It should be understood that the laser optic device of this invention may be utilized with diverse laser systems including, in addition to argon, laser sources such as ruby, carbon dioxide, chromium and a variety of others. In all of these systems, however, relatively low power levels (i.e. 3 to 5 watts) are required to perform the treatment methods of this invention, and thus no coolant systems are needed to cool the laser source or needle. Moreover, the diameter of the optic fiber utilized is widely variable depending on such factors as the size of the blood vessel to be treated. This invention provides an important advance over procedures involving the use of sclerosis solutions to induce clotting, and so-called electro-surgery. It has been found that chemical-induced clotting of the blood by solutions such as sclerosis solutions for purposes of cosmetic treatment of blood vessels or tissue creates reddening and potentially serious irritation of the skin. Electro-surgery involving the application of light or lasers to the skin's surface has proved to be equally damaging to the skin. By introducing a laser beam under the surface of the skin to a confined treatment area using the apparatus and methods of this invention, much improved cosmetic treatment of blood vessels has been achieved as compared to the prior art.
While the invention has been described with reference to a preferred embodiment, it will be understood by those skilled in the art that various changes may be made and equivalents may be substituted for elements thereof without departing from the scope of the invention. In addition, many modifications may be made to adapt a particular situation or material to the teachings of the invention without departing from the essential scope thereof. Therefore, it is intended that the invention not be limited to the particular embodiment disclosed as the best mode contemplated for carrying out this invention, but that the invention will include all embodiments falling within the scope of the appended claims.
|Cited Patent||Filing date||Publication date||Applicant||Title|
|US3538919 *||Apr 7, 1967||Nov 10, 1970||Gregory System Inc||Depilation by means of laser energy|
|US3703176 *||May 28, 1970||Nov 21, 1972||Harold C Zweng||Slit lamp photocoagulator|
|US3720213 *||Feb 5, 1971||Mar 13, 1973||Coherent Radiation||Laser photocoagulator|
|US3750670 *||Aug 3, 1970||Aug 7, 1973||Medoptics Inc||Laser cauterizer|
|US3783874 *||Oct 23, 1963||Jan 8, 1974||American Optical Corp||Method and apparatus for effecting photo-coagulation|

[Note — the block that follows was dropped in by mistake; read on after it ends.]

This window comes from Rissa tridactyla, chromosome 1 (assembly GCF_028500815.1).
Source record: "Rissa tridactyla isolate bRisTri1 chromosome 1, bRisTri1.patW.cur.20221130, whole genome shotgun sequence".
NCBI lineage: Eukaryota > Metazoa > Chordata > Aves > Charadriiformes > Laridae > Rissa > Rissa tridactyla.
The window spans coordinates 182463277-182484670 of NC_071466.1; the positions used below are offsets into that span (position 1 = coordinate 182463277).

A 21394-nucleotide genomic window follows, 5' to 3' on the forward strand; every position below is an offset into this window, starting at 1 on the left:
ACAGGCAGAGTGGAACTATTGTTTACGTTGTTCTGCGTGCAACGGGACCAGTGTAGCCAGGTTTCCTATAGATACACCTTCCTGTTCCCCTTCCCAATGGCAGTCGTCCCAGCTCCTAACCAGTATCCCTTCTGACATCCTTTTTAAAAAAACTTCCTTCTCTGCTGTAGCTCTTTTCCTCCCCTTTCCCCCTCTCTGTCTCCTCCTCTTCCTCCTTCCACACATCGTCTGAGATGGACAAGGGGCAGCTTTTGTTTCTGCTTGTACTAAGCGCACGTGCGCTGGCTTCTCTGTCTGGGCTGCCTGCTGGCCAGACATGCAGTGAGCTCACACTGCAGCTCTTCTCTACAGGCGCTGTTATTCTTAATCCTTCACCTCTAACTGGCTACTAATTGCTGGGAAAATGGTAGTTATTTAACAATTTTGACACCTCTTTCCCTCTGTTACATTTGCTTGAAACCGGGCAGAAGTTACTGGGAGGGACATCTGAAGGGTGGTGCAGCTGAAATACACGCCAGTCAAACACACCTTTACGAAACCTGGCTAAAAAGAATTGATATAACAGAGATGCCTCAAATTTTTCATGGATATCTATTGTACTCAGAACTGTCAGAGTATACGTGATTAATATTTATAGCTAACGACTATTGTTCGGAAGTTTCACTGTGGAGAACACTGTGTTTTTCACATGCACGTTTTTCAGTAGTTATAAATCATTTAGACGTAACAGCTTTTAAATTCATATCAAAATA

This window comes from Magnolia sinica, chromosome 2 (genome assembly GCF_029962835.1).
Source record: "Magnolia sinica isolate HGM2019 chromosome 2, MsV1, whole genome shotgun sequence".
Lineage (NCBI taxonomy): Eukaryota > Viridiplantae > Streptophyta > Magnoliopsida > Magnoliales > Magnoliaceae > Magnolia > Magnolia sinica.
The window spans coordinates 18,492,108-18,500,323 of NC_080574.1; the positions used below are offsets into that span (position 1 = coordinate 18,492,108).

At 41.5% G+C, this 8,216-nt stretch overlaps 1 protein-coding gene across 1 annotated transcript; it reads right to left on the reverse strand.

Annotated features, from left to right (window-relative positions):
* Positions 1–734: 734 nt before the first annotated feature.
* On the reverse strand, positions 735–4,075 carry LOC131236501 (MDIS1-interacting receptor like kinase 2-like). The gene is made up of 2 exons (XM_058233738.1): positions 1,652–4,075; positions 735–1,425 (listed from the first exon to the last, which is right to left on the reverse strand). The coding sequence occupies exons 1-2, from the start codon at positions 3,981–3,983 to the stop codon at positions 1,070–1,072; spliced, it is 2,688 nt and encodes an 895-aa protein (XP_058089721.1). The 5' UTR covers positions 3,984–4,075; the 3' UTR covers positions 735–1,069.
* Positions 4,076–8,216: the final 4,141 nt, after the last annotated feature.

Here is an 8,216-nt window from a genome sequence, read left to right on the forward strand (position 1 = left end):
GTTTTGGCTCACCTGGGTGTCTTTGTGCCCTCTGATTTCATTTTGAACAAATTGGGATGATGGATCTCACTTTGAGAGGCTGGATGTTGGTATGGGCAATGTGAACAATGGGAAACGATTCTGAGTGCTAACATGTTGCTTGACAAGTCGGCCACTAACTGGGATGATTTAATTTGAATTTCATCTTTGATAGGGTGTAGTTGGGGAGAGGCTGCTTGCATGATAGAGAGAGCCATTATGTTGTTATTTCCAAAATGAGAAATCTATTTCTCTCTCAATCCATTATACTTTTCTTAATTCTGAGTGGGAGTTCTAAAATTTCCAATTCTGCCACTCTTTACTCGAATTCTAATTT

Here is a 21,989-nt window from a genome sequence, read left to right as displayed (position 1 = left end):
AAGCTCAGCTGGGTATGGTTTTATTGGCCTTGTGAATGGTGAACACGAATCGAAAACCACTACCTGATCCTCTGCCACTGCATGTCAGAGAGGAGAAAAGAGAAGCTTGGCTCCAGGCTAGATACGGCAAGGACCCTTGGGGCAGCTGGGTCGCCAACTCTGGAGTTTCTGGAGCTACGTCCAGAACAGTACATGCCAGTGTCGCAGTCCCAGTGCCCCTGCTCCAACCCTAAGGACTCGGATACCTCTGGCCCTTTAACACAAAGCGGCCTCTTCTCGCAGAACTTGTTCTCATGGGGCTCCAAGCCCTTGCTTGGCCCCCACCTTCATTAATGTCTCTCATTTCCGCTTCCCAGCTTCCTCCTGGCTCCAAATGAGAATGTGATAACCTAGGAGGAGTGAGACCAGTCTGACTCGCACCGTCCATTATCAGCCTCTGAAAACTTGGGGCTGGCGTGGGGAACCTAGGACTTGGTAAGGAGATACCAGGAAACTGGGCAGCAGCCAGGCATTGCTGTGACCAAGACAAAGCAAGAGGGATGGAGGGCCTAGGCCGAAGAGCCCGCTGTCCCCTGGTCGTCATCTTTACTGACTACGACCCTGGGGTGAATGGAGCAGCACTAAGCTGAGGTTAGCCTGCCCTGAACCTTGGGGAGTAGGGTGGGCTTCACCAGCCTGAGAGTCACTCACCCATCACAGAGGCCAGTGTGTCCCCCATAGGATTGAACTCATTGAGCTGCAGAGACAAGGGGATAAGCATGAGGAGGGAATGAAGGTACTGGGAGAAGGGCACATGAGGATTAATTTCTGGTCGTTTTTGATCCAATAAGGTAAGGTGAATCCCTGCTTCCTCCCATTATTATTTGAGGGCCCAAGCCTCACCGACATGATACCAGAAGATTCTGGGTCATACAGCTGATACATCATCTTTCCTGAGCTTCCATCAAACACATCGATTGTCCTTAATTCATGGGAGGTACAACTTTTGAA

|US3821510 *||Feb 22, 1973||Jun 28, 1974||Muncheryan H||Hand held laser instrumentation device|
|US3858577 *||Apr 5, 1974||Jan 7, 1975||Univ Southern California||Fiber optic laser light delivery system|
|US3982541 *||Jul 29, 1974||Sep 28, 1976||Esperance Jr Francis A L||Eye surgical instrument|
|US4207874 *||Mar 27, 1978||Jun 17, 1980||Choy Daniel S J||Laser tunnelling device|
|US4301802 *||Mar 17, 1980||Nov 24, 1981||Stanley Poler||Cauterizing tool for ophthalmological surgery|
|US4316467 *||Jun 23, 1980||Feb 23, 1982||Lorenzo P. Maun||Control for laser hemangioma treatment system|
|DE2810879A1 *||Mar 13, 1978||Oct 5, 1978||Spectra Med||Vorrichtung und verfahren zur kauterisation von blutgefaessen und anderem biologischen gewebe|
|DE2826383A1 *||Jun 16, 1978||Dec 20, 1979||Eichler Juergen||Probe for laser surgery - is tubular and placed against or inserted in tissue, with or without heated end|
|1||Goldman, "Recent Advances . . . Surgery", Med. Surg. Review, pp. 32-35, 1971.|
|2||*||Goldman, Recent Advances . . . Surgery , Med. Surg. Review, pp. 32 35, 1971.|
|Citing Patent||Filing date||Publication date||Applicant||Title|
|US4658817 *||Apr 1, 1985||Apr 21, 1987||Children's Hospital Medical Center||Method and apparatus for transmyocardial revascularization using a laser|
|US4694828 *||Apr 21, 1986||Sep 22, 1987||Eichenbaum Daniel M||Laser system for intraocular tissue removal|
|US4770653 *||Jun 25, 1987||Sep 13, 1988||Medilase, Inc.||Laser angioplasty|
|US4819630 *||Mar 20, 1987||Apr 11, 1989||Laser Photonics, Inc.||Flexible light transmissive apparatus and method|
|US4832023 *||Jun 3, 1987||May 23, 1989||Mcm Laboratories, Inc.||Method and apparatus for reducing blockage in body channels|
|US4907585 *||Dec 3, 1987||Mar 13, 1990||Schachar Ronald A||Method for improving farsightedness|
|US4913142 *||May 26, 1987||Apr 3, 1990||Massachusetts Institute Of Technology||Catheter for laser angiosurgery|
|US4959063 *||Sep 14, 1988||Sep 25, 1990||Osada Research Institute, Ltd.||Spinal needle with optical fiber means for radiating a laser beam|
|US5029581 *||Sep 5, 1989||Jul 9, 1991||Fuji Electric Co., Ltd.||Laser therapeutic apparatus|
|US5037421 *||Dec 12, 1990||Aug 6, 1991||Coherent, Inc., Medical Group||Mid-infrared laser arthroscopic procedure|
|US5074861 *||Jun 15, 1990||Dec 24, 1991||Schneider Richard T||Medical laser device and method|
|US5104392 *||Oct 11, 1989||Apr 14, 1992||Massachusetts Institute Of Technology||Laser spectro-optic imaging for diagnosis and treatment of diseased tissue|